ALBUQUERQUE, N.M. — A citywide, multi-agency manhunt for the person who shot an Albuquerque police officer during an early morning traffic stop, then escaped the scene, continued late Saturday night.
The veteran officer, whose name had not been released by police, was shot twice – once in his torso and once in his bullet-proof vest – as he approached a man suspected of driving drunk early Saturday morning in the northeast part of the city. He was in stable condition early Saturday, and was out of surgery and in good spirits by evening, said Albuquerque Police Department officer Simon Drobik, a spokesman.
The Bernalillo County Sheriff’s Office, New Mexico State Police, Bureau of Alcohol, Tobacco, Firearms and Explosives, the FBI and the U.S. Marshals Service joined APD’s uniformed and undercover officers in the search of the suspect, Drobik said.
“We’re obviously on high alert. We’ve got a lot of players on this,” Drobik said. “This, right now, is the priority. We’re dedicating all our resources to finding this individual.”
The shots were fired around 2:30 a.m. Saturday near San Mateo Boulevard and San Mateo Lane, north of Montgomery, after the officer pulled the suspect over. The driver opened fire at the officer as he was approaching the suspect’s vehicle, Police Chief Gorden Eden said.
“The driver fired at the officer several times, striking the officer at least twice,” Eden said Saturday morning. “The officer went to the ground and was able to fire at the vehicle.”
A tight grouping of bullet holes marked the suspect’s vehicle but police said it was unknown if the suspect was hit. The suspect ran north through the parking lots of several businesses after the shooting.
Police are searching for a clean-shaven, white or light-skinned Hispanic man, about 6 feet tall, who was wearing a dark jacket, dark jeans and a brown baseball cap. Police wouldn’t say whether they had identified a suspect.
Eden said the officer is a 30-year veteran of the police department. He said police are waiting to inform members of his extended family before identifying him.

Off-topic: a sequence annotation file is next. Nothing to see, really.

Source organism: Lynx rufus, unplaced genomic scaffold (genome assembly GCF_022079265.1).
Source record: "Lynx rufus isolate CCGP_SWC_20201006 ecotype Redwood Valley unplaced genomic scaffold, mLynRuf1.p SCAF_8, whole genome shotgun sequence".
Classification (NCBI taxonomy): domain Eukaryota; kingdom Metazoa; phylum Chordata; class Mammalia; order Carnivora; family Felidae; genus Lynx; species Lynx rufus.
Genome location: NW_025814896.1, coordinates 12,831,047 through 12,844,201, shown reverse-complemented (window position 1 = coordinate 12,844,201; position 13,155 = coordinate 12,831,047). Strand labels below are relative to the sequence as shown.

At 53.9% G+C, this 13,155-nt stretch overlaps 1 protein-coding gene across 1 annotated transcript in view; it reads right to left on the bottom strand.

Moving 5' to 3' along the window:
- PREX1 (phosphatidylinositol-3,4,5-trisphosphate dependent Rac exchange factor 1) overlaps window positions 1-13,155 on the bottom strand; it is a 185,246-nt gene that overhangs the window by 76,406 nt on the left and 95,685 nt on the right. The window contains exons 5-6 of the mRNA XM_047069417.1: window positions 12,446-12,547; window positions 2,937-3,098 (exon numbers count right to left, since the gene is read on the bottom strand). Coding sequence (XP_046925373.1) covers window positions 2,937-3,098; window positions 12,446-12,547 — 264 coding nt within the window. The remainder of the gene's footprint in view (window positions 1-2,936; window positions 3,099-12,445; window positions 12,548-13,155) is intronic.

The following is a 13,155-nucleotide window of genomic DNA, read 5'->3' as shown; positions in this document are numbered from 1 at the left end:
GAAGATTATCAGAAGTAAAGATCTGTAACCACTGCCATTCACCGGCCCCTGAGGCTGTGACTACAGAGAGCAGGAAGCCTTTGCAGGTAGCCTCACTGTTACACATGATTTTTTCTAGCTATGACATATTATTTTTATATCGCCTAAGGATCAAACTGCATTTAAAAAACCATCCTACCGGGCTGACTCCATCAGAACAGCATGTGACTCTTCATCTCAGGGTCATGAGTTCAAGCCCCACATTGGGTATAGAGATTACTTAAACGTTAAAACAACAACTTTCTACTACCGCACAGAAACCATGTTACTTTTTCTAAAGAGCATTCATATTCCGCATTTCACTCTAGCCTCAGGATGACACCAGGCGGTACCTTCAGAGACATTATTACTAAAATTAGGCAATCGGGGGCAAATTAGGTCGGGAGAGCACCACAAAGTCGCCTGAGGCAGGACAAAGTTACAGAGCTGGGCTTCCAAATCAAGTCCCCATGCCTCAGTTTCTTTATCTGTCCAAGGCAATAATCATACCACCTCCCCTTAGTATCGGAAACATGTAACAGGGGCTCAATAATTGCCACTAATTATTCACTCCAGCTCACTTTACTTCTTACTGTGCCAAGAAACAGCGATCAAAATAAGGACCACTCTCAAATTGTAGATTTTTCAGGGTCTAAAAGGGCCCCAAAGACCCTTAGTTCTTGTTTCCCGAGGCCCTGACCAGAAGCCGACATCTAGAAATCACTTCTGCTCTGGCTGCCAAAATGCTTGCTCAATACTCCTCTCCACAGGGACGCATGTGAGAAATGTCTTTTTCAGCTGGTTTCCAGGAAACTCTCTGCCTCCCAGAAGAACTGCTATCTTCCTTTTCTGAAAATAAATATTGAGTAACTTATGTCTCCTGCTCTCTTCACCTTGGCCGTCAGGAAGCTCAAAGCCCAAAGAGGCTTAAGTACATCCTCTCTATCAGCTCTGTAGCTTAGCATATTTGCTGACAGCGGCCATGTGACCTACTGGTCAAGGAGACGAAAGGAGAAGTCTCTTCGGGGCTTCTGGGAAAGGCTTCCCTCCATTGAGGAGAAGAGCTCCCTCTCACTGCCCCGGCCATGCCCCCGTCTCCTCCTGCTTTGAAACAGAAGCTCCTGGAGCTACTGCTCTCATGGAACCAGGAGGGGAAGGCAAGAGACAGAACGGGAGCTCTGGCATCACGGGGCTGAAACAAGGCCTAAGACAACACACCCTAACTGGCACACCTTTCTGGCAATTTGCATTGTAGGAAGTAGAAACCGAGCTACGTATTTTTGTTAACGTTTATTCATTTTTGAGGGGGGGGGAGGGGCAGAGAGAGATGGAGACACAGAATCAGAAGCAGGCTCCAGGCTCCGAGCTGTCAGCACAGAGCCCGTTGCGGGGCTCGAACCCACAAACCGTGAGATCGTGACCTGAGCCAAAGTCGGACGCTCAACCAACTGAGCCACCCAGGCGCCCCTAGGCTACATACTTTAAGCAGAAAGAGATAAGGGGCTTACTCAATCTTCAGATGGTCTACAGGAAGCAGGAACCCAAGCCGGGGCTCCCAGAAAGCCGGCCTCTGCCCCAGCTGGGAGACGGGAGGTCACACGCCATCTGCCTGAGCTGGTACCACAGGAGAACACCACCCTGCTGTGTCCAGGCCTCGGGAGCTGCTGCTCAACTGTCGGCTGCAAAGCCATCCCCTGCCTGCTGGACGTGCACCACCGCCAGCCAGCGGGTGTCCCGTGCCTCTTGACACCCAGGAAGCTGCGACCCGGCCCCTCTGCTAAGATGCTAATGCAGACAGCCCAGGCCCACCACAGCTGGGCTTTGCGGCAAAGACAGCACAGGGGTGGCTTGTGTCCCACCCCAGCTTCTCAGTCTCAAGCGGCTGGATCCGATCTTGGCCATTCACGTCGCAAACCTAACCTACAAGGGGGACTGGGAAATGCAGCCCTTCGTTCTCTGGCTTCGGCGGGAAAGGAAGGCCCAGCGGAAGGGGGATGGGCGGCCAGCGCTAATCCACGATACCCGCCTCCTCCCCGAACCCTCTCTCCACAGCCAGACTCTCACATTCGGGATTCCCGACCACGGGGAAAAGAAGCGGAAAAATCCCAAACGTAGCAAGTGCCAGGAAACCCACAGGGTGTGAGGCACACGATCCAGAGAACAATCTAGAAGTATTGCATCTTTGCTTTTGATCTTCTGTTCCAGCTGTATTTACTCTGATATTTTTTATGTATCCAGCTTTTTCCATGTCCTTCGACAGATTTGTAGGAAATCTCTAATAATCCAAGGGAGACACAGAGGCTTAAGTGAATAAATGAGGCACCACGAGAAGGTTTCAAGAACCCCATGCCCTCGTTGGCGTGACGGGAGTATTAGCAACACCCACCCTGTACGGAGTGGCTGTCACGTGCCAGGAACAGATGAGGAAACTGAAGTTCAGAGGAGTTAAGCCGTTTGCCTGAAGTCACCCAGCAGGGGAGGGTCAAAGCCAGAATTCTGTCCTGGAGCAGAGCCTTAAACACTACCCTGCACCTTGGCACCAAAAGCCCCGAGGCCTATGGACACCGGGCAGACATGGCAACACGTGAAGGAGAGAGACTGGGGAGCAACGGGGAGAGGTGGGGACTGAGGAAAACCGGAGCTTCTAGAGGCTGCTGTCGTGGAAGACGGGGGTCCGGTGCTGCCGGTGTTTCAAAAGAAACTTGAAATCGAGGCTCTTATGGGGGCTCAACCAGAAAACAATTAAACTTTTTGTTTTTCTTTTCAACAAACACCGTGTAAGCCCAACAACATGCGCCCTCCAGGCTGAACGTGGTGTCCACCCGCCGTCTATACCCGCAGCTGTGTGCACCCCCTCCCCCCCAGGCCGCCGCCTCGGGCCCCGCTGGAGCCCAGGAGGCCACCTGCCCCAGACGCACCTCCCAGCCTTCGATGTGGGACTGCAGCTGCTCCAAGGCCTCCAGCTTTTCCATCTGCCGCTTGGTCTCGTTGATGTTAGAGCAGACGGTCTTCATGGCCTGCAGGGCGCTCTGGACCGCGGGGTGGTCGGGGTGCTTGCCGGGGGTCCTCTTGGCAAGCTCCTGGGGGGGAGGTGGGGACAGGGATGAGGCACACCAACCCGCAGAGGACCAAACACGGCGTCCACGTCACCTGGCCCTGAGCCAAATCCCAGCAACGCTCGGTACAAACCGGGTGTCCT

“He’s a very dedicated, well-rounded person who has devoted 30 years of his life to serving his community,” Albuquerque Police Officers’ Association President Stephanie Lopez said. “He stayed calm and cool, to be shot and stay in the fight to go home to his family.”
Drobik said the officer had turned on his lapel camera after he stopped the vehicle and the shooting was captured on video. Police did not release the video Saturday. Police also contacted nearby businesses to see if they had security camera footage of the suspect.
Police confiscated the suspect’s vehicle but didn’t release any information about it or who it belongs to.
Crime scene tape cordoned off several blocks on San Mateo Lane east of San Mateo Boulevard and APD’s mobile crime lab was on scene for much of the morning. Within the crime scene tape was a silver SUV with about six bullet holes near the driver’s side door. A rear passenger window on the driver’s side also appeared to be shattered. Police later Saturday had the vehicle towed.
Drobik said ATF is offering a $7,000 reward for information that leads to the suspect’s arrest and conviction. On Saturday evening, police called on the man to turn himself in.
“To the individual responsible for shooting our officer, we would compel you to come forward (and) call 242-COPS and we will be able to take you into custody at that time,” Drobik said.
He also called on any of the suspect’s friends or family to come forward with information about his whereabouts.
“We will safely take him into custody,” he said. “I can’t stress enough that we are urging the offender to come forward.”
Drobik said the officer is the fifth APD officer to be shot since March 2013. All have survived.
In March 2013, Kendall Carroll shot an APD officer in the lower back and, in October 2013, Christopher Chase shot three APD officers, and also shot and seriously wounded a Bernalillo County Sheriff’s deputy. Both Carroll and Chase were later shot and killed by police.
“Our officers are out there conducting dangerous work. It’s a dangerous environment, and we continue to pray for (the officer’s) recovery and we appreciate the support of the community,” Eden said. “Any time an officer is shot, not only does it impact the department, but also it impacts our community.”
Mayor Richard Berry in a prepared statement said his thoughts and prayers were with the officer and his family.
“Every day, our officers risk their lives to protect us and we are grateful for their service,” he said. “It is important that we never take for granted the dangerous work they do.”